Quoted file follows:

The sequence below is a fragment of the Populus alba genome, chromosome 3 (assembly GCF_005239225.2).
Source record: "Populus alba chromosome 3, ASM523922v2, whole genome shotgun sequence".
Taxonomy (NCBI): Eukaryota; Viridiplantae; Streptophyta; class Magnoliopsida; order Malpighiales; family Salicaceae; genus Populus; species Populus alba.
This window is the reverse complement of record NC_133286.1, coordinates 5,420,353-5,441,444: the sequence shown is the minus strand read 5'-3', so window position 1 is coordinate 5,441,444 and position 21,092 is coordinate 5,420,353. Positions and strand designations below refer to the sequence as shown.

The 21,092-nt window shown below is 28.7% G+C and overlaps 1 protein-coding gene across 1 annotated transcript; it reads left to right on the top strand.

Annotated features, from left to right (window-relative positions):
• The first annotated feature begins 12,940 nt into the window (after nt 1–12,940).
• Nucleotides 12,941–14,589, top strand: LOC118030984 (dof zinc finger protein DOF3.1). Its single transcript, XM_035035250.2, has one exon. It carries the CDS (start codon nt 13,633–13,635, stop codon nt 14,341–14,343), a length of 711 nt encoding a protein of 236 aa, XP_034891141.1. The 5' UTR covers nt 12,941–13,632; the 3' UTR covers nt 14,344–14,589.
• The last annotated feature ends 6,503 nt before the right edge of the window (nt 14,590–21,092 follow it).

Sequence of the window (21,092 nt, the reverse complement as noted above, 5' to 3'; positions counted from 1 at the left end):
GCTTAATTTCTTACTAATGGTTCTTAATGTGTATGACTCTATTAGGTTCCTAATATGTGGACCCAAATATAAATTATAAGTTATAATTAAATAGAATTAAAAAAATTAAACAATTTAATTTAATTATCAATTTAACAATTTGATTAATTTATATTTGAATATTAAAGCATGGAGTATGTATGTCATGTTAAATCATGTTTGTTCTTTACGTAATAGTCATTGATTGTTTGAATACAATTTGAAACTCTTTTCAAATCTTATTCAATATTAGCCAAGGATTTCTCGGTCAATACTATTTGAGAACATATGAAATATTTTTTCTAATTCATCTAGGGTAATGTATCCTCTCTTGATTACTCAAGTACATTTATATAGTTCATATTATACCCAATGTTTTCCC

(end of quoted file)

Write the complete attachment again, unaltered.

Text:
The sequence below is a fragment of the Populus alba genome, chromosome 3 (assembly GCF_005239225.2).
Source record: "Populus alba chromosome 3, ASM523922v2, whole genome shotgun sequence".
Taxonomy (NCBI): Eukaryota; Viridiplantae; Streptophyta; class Magnoliopsida; order Malpighiales; family Salicaceae; genus Populus; species Populus alba.
This window is the reverse complement of record NC_133286.1, coordinates 5,420,353-5,441,444: the sequence shown is the minus strand read 5'-3', so window position 1 is coordinate 5,441,444 and position 21,092 is coordinate 5,420,353. Positions and strand designations below refer to the sequence as shown.

The 21,092-nt window shown below is 28.7% G+C and overlaps 1 protein-coding gene across 1 annotated transcript; it reads left to right on the top strand.

Annotated features, from left to right (window-relative positions):
• The first annotated feature begins 12,940 nt into the window (after nt 1–12,940).
• Nucleotides 12,941–14,589, top strand: LOC118030984 (dof zinc finger protein DOF3.1). Its single transcript, XM_035035250.2, has one exon. It carries the CDS (start codon nt 13,633–13,635, stop codon nt 14,341–14,343), a length of 711 nt encoding a protein of 236 aa, XP_034891141.1. The 5' UTR covers nt 12,941–13,632; the 3' UTR covers nt 14,344–14,589.
• The last annotated feature ends 6,503 nt before the right edge of the window (nt 14,590–21,092 follow it).

Sequence of the window (21,092 nt, the reverse complement as noted above, 5' to 3'; positions counted from 1 at the left end):
GCTTAATTTCTTACTAATGGTTCTTAATGTGTATGACTCTATTAGGTTCCTAATATGTGGACCCAAATATAAATTATAAGTTATAATTAAATAGAATTAAAAAAATTAAACAATTTAATTTAATTATCAATTTAACAATTTGATTAATTTATATTTGAATATTAAAGCATGGAGTATGTATGTCATGTTAAATCATGTTTGTTCTTTACGTAATAGTCATTGATTGTTTGAATACAATTTGAAACTCTTTTCAAATCTTATTCAATATTAGCCAAGGATTTCTCGGTCAATACTATTTGAGAACATATGAAATATTTTTTCTAATTCATCTAGGGTAATGTATCCTCTCTTGATTACTCAAGTACATTTATATAGTTCATATTATACCCAATGTTTTCCC